Jade is the gemstone family that includes both Jadeite and Nephrite. The term Jade is still often interchanged with jadeite and nephrite without regard to the fact that they are different minerals with different properties.
The term jade has its linguistic roots in the translation by Spanish navigators bringing this supposedly medicinal stone back from Mexico. In 1595 Sir Walter Raleigh wrote about jade (in Spanish piedra de ijada) as being useful “for spleen stones.” This was translated in to French as pierre de l’ejade but a printer’s error turned it into le jade and in English it quickly became jade. Also known in Spanish as piedra de los riñones “stone of the kidneys” become lapis nephriticus in Latin, nephros in Greek which evolved into nephrite in English.
Online G&G articles on jade
- March-April 1934, Jadeite thought found in America (Oregon), p. 54, 1p.
- May-June 1934, Jade, p. 80, 3pp.
- May-June 1934, Red Jade, by M. Ehrmann, p. 84, 1p.
- Fall 1944, Nephrite found in Lander, Wyo., in 1936, p. 170, 1p.
- Fall 1948, Jade Carving in China, p. 82, 5pp.
- Spring 1950, Jadeite and nephrite found in Calif., p. 289, 1p.
- Summer 1951, Jadeite and nephrite found in Calif., and artifacts, p. 76, 3pp.
- Spring 1952, Jade in Mexico, p. 147, 5pp.
- Summer 1954, The Nature of Jade, p. 38, 9pp.
- Fall 1956, Jadeite from San Benito County, Calif., p. 331, 4pp.
- Fall 1960, Jade Cutting Today, p. 81, 9pp.
- Winter 1964, "Pigeon eye" nephrite from Wyoming (shows chatoyant spots), p. 251, 2pp.
- Summer 1966, Taiwan jade (nephrite), p. 62, 1p.
- Spring 1976, Jade, China's Contribution to Fine Art, by A. Alexander, p. 145, 8pp.
- Fall 1979, Clarification of Composition of Maw Sit Sit, p. 217, 2p.
- Summer 1980, Australia Likely To Be Major Supplier of Jade, by J. Stone, p. 331, 1p.
Jade - gemology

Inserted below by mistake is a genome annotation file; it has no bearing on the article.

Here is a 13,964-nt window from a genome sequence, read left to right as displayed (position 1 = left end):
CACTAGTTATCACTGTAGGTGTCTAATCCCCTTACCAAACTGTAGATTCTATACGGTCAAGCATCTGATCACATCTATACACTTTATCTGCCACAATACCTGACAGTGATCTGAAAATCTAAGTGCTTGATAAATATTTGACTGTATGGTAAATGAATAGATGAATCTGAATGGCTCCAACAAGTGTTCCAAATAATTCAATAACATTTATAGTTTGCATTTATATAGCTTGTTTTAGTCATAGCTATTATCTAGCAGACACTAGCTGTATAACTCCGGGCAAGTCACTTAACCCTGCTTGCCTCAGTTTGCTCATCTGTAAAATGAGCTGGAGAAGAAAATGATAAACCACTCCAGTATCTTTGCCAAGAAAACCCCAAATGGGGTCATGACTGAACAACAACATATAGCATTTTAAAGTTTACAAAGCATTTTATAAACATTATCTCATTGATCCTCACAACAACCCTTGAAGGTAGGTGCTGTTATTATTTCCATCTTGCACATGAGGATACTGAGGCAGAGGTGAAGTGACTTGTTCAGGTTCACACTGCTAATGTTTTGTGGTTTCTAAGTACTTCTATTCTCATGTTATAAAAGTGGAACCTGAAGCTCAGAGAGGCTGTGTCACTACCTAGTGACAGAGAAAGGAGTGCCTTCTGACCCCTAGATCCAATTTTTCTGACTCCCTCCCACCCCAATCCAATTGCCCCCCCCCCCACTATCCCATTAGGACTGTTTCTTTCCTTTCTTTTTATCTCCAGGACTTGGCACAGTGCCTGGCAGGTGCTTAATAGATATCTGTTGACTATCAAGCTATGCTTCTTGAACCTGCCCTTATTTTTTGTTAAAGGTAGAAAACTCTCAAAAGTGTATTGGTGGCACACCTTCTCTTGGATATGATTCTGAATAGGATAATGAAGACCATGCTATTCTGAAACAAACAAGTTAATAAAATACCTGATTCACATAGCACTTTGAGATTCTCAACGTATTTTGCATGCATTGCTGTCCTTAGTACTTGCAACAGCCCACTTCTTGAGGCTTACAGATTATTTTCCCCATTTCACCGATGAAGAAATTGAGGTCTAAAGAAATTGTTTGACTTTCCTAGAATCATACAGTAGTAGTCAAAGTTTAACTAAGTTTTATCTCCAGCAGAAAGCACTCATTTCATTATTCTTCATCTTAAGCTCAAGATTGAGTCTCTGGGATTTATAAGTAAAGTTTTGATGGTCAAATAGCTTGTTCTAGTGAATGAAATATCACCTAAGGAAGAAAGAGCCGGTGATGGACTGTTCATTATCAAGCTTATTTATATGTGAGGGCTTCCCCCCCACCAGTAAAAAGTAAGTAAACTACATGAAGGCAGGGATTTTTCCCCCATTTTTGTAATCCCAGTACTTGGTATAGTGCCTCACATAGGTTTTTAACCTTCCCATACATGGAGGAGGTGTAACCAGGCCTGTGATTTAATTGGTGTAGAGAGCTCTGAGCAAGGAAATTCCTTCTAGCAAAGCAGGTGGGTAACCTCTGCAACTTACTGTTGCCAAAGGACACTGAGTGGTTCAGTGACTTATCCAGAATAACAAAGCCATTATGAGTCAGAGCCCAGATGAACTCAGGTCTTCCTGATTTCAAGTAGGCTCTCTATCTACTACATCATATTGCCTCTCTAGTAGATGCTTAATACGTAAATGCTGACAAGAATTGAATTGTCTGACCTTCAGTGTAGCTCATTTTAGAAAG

- Summer 1943, So-called "Mexican jade" is calcite, p. 87, 1p.
- Winter 1955, Cat's-eye nephrite, p. 238, 1p.
- Spring 1958, Jadeite triplets, p. 134, 3pp.
- Winter 1961, Jadeite "Yunnan Jade" from Burma (showing absorption spectrum), p. 242, 2pp.
- Spring 1962, Rare gray-blue jadeite, p. 283, 1p.
- Winter 1963, Faded dyed jadeite, p. 100, 2pp.
- Summer 1964, Stable color in dyed jadeite, p. 181, 1p.
- Winter 1965, Dyed nephrite first seen at the GIA, p. 363, 2pp.
- Winter 1965, A new type of jadeite triplet (two pieces of jadeite, green coloring in center), p. 369, 2pp.
- Winter 1967, Dyed jadeite, p. 245, 1p.
- Summer 1969, Glass jade imitation, p. 58, 2pp.
- Winter 1970, Glass-like jade imitation, p. 249, 3pp.
- Summer 1971, Dyed lavender jadeite, p. 323, 2pp.
- Summer 1972, Jade substitute (glass), p. 44, 2pp.
- Summer 1972, Jade-like minerals, p. 50, 3pp.
- Fall 1972, Distinguishing burial jade from burned jade not yet possible, p. 83, 2pp.
- Fall 1972, Paraffin-treated jade, p. 84, 2pp.
- Fall 1972, Blue jade-like material (tremolite), p. 91, 2pp.
- Fall 1972, A cat's-eye yellow jadeite, p. 93, 1p.
- Winter 1972, Testing dyed antique replicas of jade, p. 112, 1p.
- Winter 1972, Jade cat's-eye (?), p. 113, 1p.
- Spring 1973, Jade imitations in devitrified fibrous glass (meta jade, Imori stone), p. 134, 2pp.
- Summer 1973, Durability of jadeite vs. nephrite, p. 175, 2pp.
- Fall 1973, Treated lavender jadeite, p. 214, 2pp.
- Fall 1974, Unevenly dyed jadeite, p. 350, 1p.
- Spring 1975, A "meta jade" glass with spectrum of natural jadeite, p. 27, 2pp.
- Fall 1975 Rare, nearly transparent, light gray faceted jadeite, p. 73, 2pp.